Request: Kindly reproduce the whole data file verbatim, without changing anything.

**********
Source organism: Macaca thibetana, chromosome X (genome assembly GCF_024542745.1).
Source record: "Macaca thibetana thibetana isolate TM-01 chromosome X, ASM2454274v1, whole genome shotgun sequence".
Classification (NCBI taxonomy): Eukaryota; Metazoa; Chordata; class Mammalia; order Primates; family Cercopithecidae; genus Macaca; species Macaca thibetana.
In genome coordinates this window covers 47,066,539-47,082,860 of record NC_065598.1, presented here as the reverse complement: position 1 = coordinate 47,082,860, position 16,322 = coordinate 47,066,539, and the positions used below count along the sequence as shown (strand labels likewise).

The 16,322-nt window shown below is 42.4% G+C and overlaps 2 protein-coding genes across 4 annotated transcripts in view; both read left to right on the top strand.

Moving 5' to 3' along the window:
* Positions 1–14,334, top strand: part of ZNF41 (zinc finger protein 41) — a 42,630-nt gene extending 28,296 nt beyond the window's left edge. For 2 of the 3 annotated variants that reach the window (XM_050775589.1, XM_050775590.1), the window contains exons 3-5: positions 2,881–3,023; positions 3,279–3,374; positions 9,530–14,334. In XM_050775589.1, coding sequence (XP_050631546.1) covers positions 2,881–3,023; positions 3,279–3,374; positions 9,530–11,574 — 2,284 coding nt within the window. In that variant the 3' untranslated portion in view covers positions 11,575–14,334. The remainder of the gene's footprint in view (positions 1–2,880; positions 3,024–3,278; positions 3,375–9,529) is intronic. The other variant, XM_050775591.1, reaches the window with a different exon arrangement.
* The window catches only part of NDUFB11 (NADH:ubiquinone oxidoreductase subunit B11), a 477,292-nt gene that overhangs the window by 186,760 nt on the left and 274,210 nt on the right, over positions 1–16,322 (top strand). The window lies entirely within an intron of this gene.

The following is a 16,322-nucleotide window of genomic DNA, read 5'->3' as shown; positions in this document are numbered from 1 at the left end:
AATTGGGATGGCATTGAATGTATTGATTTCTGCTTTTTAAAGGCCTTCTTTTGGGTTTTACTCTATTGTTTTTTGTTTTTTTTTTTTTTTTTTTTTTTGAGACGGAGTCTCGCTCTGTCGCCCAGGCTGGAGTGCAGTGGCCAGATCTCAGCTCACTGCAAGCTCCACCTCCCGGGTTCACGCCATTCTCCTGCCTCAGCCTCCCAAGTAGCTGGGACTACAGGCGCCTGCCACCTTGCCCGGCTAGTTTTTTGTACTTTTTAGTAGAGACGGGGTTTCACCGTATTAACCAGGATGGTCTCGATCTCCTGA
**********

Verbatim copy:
Source organism: Macaca thibetana, chromosome X (genome assembly GCF_024542745.1).
Source record: "Macaca thibetana thibetana isolate TM-01 chromosome X, ASM2454274v1, whole genome shotgun sequence".
Classification (NCBI taxonomy): Eukaryota; Metazoa; Chordata; class Mammalia; order Primates; family Cercopithecidae; genus Macaca; species Macaca thibetana.
In genome coordinates this window covers 47,066,539-47,082,860 of record NC_065598.1, presented here as the reverse complement: position 1 = coordinate 47,082,860, position 16,322 = coordinate 47,066,539, and the positions used below count along the sequence as shown (strand labels likewise).

The 16,322-nt window shown below is 42.4% G+C and overlaps 2 protein-coding genes across 4 annotated transcripts in view; both read left to right on the top strand.

Moving 5' to 3' along the window:
* Positions 1–14,334, top strand: part of ZNF41 (zinc finger protein 41) — a 42,630-nt gene extending 28,296 nt beyond the window's left edge. For 2 of the 3 annotated variants that reach the window (XM_050775589.1, XM_050775590.1), the window contains exons 3-5: positions 2,881–3,023; positions 3,279–3,374; positions 9,530–14,334. In XM_050775589.1, coding sequence (XP_050631546.1) covers positions 2,881–3,023; positions 3,279–3,374; positions 9,530–11,574 — 2,284 coding nt within the window. In that variant the 3' untranslated portion in view covers positions 11,575–14,334. The remainder of the gene's footprint in view (positions 1–2,880; positions 3,024–3,278; positions 3,375–9,529) is intronic. The other variant, XM_050775591.1, reaches the window with a different exon arrangement.
* The window catches only part of NDUFB11 (NADH:ubiquinone oxidoreductase subunit B11), a 477,292-nt gene that overhangs the window by 186,760 nt on the left and 274,210 nt on the right, over positions 1–16,322 (top strand). The window lies entirely within an intron of this gene.

The following is a 16,322-nucleotide window of genomic DNA, read 5'->3' as shown; positions in this document are numbered from 1 at the left end:
AATTGGGATGGCATTGAATGTATTGATTTCTGCTTTTTAAAGGCCTTCTTTTGGGTTTTACTCTATTGTTTTTTGTTTTTTTTTTTTTTTTTTTTTTTGAGACGGAGTCTCGCTCTGTCGCCCAGGCTGGAGTGCAGTGGCCAGATCTCAGCTCACTGCAAGCTCCACCTCCCGGGTTCACGCCATTCTCCTGCCTCAGCCTCCCAAGTAGCTGGGACTACAGGCGCCTGCCACCTTGCCCGGCTAGTTTTTTGTACTTTTTAGTAGAGACGGGGTTTCACCGTATTAACCAGGATGGTCTCGATCTCCTGA